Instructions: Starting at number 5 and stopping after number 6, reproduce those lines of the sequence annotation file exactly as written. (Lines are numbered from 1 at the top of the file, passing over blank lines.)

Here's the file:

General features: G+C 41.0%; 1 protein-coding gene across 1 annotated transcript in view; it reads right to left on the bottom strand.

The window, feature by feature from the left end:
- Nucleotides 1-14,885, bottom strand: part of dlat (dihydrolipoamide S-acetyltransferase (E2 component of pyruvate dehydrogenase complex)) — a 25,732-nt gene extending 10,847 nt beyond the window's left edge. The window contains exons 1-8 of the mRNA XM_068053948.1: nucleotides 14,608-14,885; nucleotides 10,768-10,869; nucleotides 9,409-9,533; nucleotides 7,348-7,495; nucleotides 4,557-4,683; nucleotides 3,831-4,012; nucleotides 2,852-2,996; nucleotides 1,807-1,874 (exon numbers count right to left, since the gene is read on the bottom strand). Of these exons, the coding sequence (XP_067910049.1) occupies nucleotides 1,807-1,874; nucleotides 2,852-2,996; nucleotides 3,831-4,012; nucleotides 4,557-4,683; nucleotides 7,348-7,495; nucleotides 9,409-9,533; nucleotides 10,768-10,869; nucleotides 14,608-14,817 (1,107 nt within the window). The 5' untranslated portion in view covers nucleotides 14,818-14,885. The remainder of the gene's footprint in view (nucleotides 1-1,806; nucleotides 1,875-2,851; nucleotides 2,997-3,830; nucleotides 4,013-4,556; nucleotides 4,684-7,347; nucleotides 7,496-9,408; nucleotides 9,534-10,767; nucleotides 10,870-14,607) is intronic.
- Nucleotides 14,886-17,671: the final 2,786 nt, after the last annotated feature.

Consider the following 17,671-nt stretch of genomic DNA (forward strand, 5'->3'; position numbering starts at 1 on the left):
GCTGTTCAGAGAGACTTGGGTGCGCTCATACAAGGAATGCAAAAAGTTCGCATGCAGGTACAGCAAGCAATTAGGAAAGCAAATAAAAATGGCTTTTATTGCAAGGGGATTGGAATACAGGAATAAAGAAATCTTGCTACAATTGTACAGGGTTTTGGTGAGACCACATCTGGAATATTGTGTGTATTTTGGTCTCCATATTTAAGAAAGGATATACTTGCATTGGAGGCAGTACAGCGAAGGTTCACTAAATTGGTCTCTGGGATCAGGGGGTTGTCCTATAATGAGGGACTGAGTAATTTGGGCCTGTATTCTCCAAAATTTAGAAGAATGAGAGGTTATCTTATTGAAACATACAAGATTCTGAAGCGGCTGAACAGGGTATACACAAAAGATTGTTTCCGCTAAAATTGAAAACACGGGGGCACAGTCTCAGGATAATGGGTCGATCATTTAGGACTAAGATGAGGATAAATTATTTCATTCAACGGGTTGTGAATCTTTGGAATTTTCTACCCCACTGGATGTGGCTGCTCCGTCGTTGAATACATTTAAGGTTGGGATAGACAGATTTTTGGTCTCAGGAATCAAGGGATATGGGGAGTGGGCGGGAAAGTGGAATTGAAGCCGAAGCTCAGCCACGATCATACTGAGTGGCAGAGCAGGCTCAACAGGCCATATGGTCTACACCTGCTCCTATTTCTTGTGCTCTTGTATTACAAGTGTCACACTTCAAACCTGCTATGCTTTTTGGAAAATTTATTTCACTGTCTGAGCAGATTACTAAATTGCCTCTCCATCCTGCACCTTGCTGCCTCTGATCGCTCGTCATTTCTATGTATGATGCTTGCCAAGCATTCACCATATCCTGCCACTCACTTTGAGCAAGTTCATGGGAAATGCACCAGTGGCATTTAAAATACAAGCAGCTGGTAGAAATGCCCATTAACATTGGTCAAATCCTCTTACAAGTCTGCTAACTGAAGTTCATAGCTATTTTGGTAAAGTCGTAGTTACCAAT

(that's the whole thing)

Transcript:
Consider the following 17,671-nt stretch of genomic DNA (forward strand, 5'->3'; position numbering starts at 1 on the left):
GCTGTTCAGAGAGACTTGGGTGCGCTCATACAAGGAATGCAAAAAGTTCGCATGCAGGTACAGCAAGCAATTAGGAAAGCAAATAAAAATGGCTTTTATTGCAAGGGGATTGGAATACAGGAATAAAGAAATCTTGCTACAATTGTACAGGGTTTTGGTGAGACCACATCTGGAATATTGTGTGTATTTTGGTCTCCATATTTAAGAAAGGATATACTTGCATTGGAGGCAGTACAGCGAAGGTTCACTAAATTGGTCTCTGGGATCAGGGGGTTGTCCTATAATGAGGGACTGAGTAATTTGGGCCTGTATTCTCCAAAATTTAGAAGAATGAGAGGTTATCTTATTGAAACATACAAGATTCTGAAGCGGCTGAACAGGGTATACACAAAAGATTGTTTCCGCTAAAATTGAAAACACGGGGGCACAGTCTCAGGATAATGGGTCGATCATTTAGGACTAAGATGAGGATAAATTATTTCATTCAACGGGTTGTGAATCTTTGGAATTTTCTACCCCACTGGATGTGGCTGCTCCGTCGTTGAATACATTTAAGGTTGGGATAGACAGATTTTTGGTCTCAGGAATCAAGGGATATGGGGAGTGGGCGGGAAAGTGGAATTGAAGCCGAAGCTCAGCCACGATCATACTGAGTGGCAGAGCAGGCTCAACAGGCCATATGGTCTACACCTGCTCCTATTTCTTGTGCTCTTGTATTACAAGTGTCACACTTCAAACCTGCTATGCTTTTTGGAAAATTTATTTCACTGTCTGAGCAGATTACTAAATTGCCTCTCCATCCTGCACCTTGCTGCCTCTGATCGCTCGTCATTTCTATGTATGATGCTTGCCAAGCATTCACCATATCCTGCCACTCACTTTGAGCAAGTTCATGGGAAATGCACCAGTGGCATTTAAAATACAAGCAGCTGGTAGAAATGCCCATTAACATTGGTCAAATCCTCTTACAAGTCTGCTAACTGAAGTTCATAGCTATTTTGGTAAAGTCGTAGTTACCAAT